Tips for Service Providers:

  • Offer assistance during the implementation of the accommodation. Service providers can provide assistance setting up and training on equipment and devices and can provide support to the individual, who may need help adjusting to the accommodation.
  • Make sure to involve the individual throughout the implementation of the accommodation. Communicate with the client while implementing the accommodation to help ensure success.

Step 6: Monitoring the Accommodation 

An important but often forgotten part of the interactive process is monitoring accommodations after they are in place. In some cases, an accommodation stops being effective for various reasons such as: the individual’s limitations change, workplace equipment changes, the job changes, the workplace itself changes, or the accommodation becomes an undue hardship for the employer.

Because changes occur, employers may need to revisit accommodations. If an accommodation is not working as anticipated, service providers may be able to provide additional assistance or suggestions for alternatives. Service providers also can assist when equipment or technology needs routine maintenance or updating. For example, if a software company releases a new version of its software, an assistive technology specialist can help the individual learn how to use the new version.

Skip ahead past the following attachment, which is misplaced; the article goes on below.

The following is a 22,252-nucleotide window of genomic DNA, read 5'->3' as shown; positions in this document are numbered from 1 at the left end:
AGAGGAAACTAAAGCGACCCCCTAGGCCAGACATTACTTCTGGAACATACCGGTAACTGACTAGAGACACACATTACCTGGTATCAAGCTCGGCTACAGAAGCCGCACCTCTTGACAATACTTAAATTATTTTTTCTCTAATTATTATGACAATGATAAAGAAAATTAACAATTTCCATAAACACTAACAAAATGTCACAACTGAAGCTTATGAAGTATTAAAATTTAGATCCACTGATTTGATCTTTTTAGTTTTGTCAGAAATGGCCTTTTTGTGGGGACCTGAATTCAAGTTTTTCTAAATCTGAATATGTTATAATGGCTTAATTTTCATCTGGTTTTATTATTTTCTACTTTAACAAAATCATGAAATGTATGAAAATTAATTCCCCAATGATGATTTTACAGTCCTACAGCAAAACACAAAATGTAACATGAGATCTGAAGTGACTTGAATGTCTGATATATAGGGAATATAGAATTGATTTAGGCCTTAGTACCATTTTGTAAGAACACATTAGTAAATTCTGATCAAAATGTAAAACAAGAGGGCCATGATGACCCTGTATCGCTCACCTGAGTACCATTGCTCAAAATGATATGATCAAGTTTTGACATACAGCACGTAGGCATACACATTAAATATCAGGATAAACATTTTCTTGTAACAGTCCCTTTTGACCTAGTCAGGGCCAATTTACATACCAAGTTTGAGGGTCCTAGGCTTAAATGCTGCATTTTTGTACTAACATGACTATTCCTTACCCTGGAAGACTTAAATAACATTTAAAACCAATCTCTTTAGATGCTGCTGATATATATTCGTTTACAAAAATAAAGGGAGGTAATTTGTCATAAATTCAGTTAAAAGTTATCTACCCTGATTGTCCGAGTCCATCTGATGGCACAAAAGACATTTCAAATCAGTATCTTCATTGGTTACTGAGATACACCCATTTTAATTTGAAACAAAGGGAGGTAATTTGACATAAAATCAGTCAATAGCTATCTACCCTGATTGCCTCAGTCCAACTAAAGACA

In situations where reassignment is necessary, service providers can provide information to the employer about any accommodation suggestions or recommendations for a new position.

Tips for Service Providers:

  • Check on effectiveness. As things change in the workplace, accommodations may need to also change. Service providers may be able to routinely check on the effectiveness of accommodations.
  • Leave the individual in good hands. Make sure the individual can troubleshoot basic problems with equipment or devices and knows who to contact when products are not functioning properly.
  • Encourage ongoing communication. For any workplace issue, ongoing communication is the key to success. The same is true for accommodations - individuals should be encouraged to communicate any issues they have with their accommodations.